How Age Affects Eczema

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Eczema affects people of all ages, causing areas of skin that are typically very itchy, dry, crusty, scaly, and/or thickened. But where atopic eczema rashes occur differs depending on how old you are, and the locations are predictable for babies, toddlers, children, and adults. They can also change as a person gets older.

Close up baby face with rash on cheek .
Sasaton Krungsee / Getty Images

The most common form of eczema across all ages is atopic dermatitis. This type of eczema mostly affects people who tend to have asthma, hay fever, or food allergies. In addition, many experts believe there is a genetic predisposition to developing it.

Age Group Common Eczema Rash Locations
Birth to 2 years Face, chest, back of the head
2 years to puberty Elbows, knees, wrists, hands, behind the ears, around the eyes and mouth
Teens and adults Elbows, hands, scalp, around the eyes, eyelids, nipples

Eczema in Babies (Birth to 2 Years)

In infants, eczema typically begins on the cheeks as a rough, red, scaly rash. Because eczema is itchy, your baby may rub their face against you, their crib, or anything else available.

In infants and toddlers, eczema most often involves the:

  • Face, especially the cheeks, but also the chin and forehead
  • Chest
  • Back of the scalp, where it is sometimes mistaken for cradle cap

If eczema progresses, it can appear on other areas of the face and body. The elbows, knees, stomach, and feet are other areas often affected in older babies.

This distribution reflects where the child is able to scratch and which parts of the skin are prone to drying out, and therefore usually spares the diaper area.

Although eczema is one of the most common babyhood skin problems, you should always contact your pediatrician if your child develops a rash, especially in infancy.

Eczema in babies typically begins between 1 month and 6 months of age. Mild cases may last just a few months; others can be longer-lasting.

Treating Eczema in Babies

For babies, medications are not often needed. Instead, application of a fragrance-free cream or ointment several times per day, and immediately after every bath, is often enough to control eczema.

If emollients aren't doing the trick, your healthcare provider may suggest over-the-counter hydrocortisone creams or, in severe cases, prescription medications. Only very mild steroids are used in babies because of the risk of side effects.

Crisaborole is a non-steroid cream that can be prescribed for FDA-approved indication of mild-to-severe atopic dermatitis in infants as young as 3 months; insurance may not cover this medication.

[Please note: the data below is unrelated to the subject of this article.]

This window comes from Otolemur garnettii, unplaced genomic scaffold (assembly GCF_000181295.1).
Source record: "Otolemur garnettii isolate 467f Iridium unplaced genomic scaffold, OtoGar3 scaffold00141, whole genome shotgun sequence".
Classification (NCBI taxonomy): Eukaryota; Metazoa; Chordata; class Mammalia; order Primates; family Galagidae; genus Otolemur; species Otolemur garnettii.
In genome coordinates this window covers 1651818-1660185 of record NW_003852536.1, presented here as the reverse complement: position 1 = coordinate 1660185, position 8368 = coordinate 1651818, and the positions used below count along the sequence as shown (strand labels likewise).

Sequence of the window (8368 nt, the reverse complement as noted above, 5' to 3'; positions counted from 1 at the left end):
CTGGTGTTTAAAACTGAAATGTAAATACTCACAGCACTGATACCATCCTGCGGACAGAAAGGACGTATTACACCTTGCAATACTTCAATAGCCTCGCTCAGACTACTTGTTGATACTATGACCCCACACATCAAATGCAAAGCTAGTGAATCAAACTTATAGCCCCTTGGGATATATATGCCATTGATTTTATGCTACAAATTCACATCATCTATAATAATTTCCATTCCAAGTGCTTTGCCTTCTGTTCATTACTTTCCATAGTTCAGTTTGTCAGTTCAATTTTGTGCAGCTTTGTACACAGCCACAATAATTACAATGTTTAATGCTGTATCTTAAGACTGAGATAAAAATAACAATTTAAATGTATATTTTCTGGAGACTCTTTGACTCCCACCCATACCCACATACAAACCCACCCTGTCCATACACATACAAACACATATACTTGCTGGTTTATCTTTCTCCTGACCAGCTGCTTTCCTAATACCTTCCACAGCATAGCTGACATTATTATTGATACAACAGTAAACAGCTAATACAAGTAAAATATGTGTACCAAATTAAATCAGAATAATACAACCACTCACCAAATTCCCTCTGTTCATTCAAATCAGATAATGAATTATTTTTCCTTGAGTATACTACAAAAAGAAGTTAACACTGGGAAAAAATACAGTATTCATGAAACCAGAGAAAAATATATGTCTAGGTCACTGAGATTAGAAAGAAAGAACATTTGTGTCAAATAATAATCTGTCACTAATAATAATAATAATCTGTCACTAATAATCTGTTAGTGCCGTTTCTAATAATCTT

Other things you can do to help control your baby's eczema include:

  • Avoid rough, scratchy fabrics: Keep everything that comes in contact with your baby's skin as soft as possible to prevent irritation. This includes their clothing, as well as your own. For example, don't allow your baby to rest their head on the shoulder of your nubby sweater; drape a baby blanket over your shoulder first.
  • Don't use soap: Even soaps and washes marketed for babies can be too irritating. Instead, wash your baby in plain water. If you must, a fragrance-free, lipid-free cleanser can be used.
  • Use gentle, fragrance-free laundry detergents: You may consider using the same detergent you use on your baby's laundry for yours as well.
  • Put mittens on little hands to prevent scratching: Even small hands can do big damage to delicate skin. Mittens are a perfect way to keep infants and babies from scratching. (Putting socks over their hands can work in a pinch.)

If you can't get your baby's eczema under control with home treatment, let your child's pediatrician know.

Eczema in Children (Age 2 Years to Puberty)

Eczema is a very common childhood skin problem. It can start when a child is an infant or sometime thereafter, typically before age 5.

As kids age, they won't break out as much on the cheeks and outsides of the limbs. Rather, eczema in children tends to develop:

  • In the creases of the elbows
  • On the wrists or hands
  • Behind the knees
  • Behind the ears
  • Around the eyes and mouth

Eczema tends to reach a peak of intensity between the ages of two and four years old, although in a few cases symptoms will continue into the teen years and beyond.

During this time, it most commonly affects the skin inside the elbows and behind the knees. These areas are known as flexural areas.

It can also begin to affect areas of the body that begin to come in contact with more surfaces as children become more mobile, such as the lower legs and feet.

Many children outgrow eczema by the time they are 5 years old. In other cases, though, it's longer-lasting.

Treating Eczema in Children

As your child ages, keeping the skin well-moisturized and avoiding irritants is still an important step in managing eczema. Apply creams or ointments several times per day (in the morning, after returning home from school, and before bed is a good routine). Again, always moisturize immediately after bathing or showering.

Treatment options for children include:

  • Topical steroids (both over-the-counter and prescription)
  • Topical calcineurin inhibitors, such as Elidel and Protopic